OK, here's some photos of that parts plate I mentioned yesterday. It was designed 1:1 in SolidWorks 2012 and saved as an STL file. The STL file was scaled to 1:87.1 and validated in Netfabb, a free viewer available through Shapeways, and sent to ADC manufacturing. ADC created the part using 3D Systems Projet process in 29 micron layers at 750 x 750 DPI resolution. (Shapeways calls it their FUD process.) No white blobs because I hit it with a light coat of gray primer so I could make a mold. Photographed in direct sunlight to accentuate every detail, defect and dust particle. These two photos show the whole plate from two different angles:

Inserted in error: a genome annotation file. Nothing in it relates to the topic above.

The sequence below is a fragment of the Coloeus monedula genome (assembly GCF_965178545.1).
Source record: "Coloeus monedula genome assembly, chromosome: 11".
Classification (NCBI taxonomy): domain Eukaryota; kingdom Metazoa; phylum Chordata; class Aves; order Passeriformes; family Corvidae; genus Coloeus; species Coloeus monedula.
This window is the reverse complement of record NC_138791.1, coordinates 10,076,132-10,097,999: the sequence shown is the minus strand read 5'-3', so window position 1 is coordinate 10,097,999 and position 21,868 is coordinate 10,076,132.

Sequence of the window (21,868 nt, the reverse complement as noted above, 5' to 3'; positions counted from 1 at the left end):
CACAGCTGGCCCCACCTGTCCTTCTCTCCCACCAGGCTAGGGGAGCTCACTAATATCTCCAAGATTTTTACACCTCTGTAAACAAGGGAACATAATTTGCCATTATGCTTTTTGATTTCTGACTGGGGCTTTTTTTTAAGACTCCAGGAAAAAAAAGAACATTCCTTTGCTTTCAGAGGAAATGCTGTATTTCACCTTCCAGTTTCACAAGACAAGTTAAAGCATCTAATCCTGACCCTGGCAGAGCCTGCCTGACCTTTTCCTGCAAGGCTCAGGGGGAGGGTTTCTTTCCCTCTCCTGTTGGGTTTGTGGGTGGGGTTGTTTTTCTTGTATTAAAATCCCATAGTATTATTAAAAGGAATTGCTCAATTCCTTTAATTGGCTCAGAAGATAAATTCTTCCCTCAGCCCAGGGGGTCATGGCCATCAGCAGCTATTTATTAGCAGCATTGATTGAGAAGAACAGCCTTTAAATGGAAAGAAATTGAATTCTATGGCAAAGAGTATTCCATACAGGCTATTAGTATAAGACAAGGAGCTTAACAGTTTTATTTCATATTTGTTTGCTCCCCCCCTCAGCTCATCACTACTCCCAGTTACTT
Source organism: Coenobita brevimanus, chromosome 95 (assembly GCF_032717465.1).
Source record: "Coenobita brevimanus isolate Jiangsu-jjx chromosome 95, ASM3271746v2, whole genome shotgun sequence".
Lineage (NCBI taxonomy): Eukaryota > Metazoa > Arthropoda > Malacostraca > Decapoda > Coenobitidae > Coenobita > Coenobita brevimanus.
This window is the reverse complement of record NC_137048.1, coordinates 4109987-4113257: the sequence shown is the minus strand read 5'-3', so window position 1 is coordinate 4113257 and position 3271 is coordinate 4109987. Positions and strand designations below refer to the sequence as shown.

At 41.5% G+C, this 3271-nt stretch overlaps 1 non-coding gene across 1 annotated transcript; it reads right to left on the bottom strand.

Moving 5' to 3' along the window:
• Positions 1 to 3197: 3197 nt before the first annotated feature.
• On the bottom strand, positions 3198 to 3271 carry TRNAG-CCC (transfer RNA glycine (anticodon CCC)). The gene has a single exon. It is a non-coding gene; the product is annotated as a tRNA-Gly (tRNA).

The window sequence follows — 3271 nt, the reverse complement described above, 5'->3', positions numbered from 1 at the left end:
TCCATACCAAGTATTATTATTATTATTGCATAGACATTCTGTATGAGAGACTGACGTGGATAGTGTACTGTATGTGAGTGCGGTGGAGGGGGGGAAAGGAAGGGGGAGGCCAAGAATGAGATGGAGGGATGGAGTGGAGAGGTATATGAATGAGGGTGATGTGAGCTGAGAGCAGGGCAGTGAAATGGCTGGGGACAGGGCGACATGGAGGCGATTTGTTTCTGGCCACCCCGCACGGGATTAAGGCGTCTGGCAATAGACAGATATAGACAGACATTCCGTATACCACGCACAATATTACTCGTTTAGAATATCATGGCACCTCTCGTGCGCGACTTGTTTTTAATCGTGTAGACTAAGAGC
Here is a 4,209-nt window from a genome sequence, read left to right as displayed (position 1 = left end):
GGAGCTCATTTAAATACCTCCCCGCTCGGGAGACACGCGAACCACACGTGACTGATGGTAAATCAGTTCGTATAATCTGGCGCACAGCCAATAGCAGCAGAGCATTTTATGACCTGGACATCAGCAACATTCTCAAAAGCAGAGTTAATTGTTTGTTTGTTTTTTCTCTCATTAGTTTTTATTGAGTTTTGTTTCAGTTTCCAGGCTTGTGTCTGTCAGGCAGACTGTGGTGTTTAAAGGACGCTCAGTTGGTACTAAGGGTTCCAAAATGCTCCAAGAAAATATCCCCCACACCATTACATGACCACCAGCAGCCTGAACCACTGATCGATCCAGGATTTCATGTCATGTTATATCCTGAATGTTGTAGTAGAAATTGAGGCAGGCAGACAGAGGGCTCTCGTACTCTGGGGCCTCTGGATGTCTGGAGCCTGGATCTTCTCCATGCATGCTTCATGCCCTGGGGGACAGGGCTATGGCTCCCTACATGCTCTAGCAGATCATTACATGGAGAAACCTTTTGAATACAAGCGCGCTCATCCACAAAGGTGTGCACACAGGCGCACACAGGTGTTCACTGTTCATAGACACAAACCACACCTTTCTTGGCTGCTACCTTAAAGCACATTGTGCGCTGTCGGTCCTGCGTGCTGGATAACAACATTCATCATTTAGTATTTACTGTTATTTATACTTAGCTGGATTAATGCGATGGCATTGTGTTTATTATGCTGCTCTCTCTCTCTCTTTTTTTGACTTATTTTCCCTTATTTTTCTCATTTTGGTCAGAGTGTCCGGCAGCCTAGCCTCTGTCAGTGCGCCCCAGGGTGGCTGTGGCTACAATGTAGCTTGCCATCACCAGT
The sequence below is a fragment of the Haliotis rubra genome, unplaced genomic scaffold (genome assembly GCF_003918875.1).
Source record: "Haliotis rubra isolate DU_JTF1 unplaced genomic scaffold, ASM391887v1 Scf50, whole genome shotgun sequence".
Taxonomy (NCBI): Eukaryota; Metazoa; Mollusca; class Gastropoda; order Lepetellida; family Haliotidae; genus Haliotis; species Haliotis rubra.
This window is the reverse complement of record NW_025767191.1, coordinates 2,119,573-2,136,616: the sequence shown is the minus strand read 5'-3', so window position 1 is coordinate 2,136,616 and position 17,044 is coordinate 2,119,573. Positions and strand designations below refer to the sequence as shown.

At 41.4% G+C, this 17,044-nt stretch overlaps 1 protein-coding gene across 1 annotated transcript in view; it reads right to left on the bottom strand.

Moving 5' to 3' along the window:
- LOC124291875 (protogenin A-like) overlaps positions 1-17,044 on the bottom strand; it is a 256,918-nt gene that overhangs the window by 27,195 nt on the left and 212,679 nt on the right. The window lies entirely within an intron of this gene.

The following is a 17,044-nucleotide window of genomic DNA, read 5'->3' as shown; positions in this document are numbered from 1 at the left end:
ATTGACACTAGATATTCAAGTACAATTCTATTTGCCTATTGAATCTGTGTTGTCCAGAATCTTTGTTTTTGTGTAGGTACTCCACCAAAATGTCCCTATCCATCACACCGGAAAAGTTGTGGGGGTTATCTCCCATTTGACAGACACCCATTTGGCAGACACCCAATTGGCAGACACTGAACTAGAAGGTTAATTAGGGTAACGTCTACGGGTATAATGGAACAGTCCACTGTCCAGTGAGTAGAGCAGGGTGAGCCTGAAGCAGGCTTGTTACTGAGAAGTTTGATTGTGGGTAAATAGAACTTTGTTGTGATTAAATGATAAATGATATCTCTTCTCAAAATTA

http://pullmanproject.com/Plate1.jpg
http://pullmanproject.com/Plate2.jpg

Here's the center portion in extreme closeup:
http://pullmanproject.com/PlateCloseup.jpg

In this photo you can see a heavy wax track below the drain valve housing on the bottom of the left unit. You can also see the general roughness of the vertical surfaces. But that sheelmetal flange running the length of the middle unit is 1/2" thick - 0.006" in HO, and perfectly defined. (It projects 1".) Likewise the rivets at the top edge of that unit are 1/2" in diameter and nicely defined. But most impressive is the lack of stairstepping on the angled faces of all three housings.

I did nothing but clean and prime that plate. I polished out the wax tracks and cleaned up the first generation castings, and those will be my production masters.

Tom Madden


Watch Your Step decals

George Courtney